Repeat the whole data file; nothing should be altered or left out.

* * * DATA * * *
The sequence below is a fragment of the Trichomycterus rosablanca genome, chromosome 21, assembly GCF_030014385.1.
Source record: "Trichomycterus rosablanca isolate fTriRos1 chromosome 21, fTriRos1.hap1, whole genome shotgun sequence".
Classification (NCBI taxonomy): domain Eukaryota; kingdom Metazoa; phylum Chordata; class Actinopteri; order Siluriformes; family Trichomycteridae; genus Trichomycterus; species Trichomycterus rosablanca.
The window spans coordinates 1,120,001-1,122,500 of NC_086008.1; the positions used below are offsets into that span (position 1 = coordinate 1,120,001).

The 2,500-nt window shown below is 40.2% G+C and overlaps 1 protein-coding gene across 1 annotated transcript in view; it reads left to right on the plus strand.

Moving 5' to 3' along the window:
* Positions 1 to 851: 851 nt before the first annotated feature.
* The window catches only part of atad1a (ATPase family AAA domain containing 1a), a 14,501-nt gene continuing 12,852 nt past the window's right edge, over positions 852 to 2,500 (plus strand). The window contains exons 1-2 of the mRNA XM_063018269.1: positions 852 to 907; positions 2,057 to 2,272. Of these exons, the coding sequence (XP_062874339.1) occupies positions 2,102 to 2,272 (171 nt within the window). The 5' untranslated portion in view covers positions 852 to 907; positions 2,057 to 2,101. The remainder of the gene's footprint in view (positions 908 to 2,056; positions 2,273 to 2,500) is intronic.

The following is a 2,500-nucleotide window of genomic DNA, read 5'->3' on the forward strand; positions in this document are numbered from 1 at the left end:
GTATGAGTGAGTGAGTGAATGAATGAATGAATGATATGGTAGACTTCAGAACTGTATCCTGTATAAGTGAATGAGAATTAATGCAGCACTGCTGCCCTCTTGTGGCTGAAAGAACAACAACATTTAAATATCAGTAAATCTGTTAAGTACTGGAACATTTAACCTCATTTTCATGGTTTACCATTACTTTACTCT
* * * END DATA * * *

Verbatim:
The sequence below is a fragment of the Trichomycterus rosablanca genome, chromosome 21, assembly GCF_030014385.1.
Source record: "Trichomycterus rosablanca isolate fTriRos1 chromosome 21, fTriRos1.hap1, whole genome shotgun sequence".
Classification (NCBI taxonomy): domain Eukaryota; kingdom Metazoa; phylum Chordata; class Actinopteri; order Siluriformes; family Trichomycteridae; genus Trichomycterus; species Trichomycterus rosablanca.
The window spans coordinates 1,120,001-1,122,500 of NC_086008.1; the positions used below are offsets into that span (position 1 = coordinate 1,120,001).

The 2,500-nt window shown below is 40.2% G+C and overlaps 1 protein-coding gene across 1 annotated transcript in view; it reads left to right on the plus strand.

Moving 5' to 3' along the window:
* Positions 1 to 851: 851 nt before the first annotated feature.
* The window catches only part of atad1a (ATPase family AAA domain containing 1a), a 14,501-nt gene continuing 12,852 nt past the window's right edge, over positions 852 to 2,500 (plus strand). The window contains exons 1-2 of the mRNA XM_063018269.1: positions 852 to 907; positions 2,057 to 2,272. Of these exons, the coding sequence (XP_062874339.1) occupies positions 2,102 to 2,272 (171 nt within the window). The 5' untranslated portion in view covers positions 852 to 907; positions 2,057 to 2,101. The remainder of the gene's footprint in view (positions 908 to 2,056; positions 2,273 to 2,500) is intronic.

The following is a 2,500-nucleotide window of genomic DNA, read 5'->3' on the forward strand; positions in this document are numbered from 1 at the left end:
GTATGAGTGAGTGAGTGAATGAATGAATGAATGATATGGTAGACTTCAGAACTGTATCCTGTATAAGTGAATGAGAATTAATGCAGCACTGCTGCCCTCTTGTGGCTGAAAGAACAACAACATTTAAATATCAGTAAATCTGTTAAGTACTGGAACATTTAACCTCATTTTCATGGTTTACCATTACTTTACTCT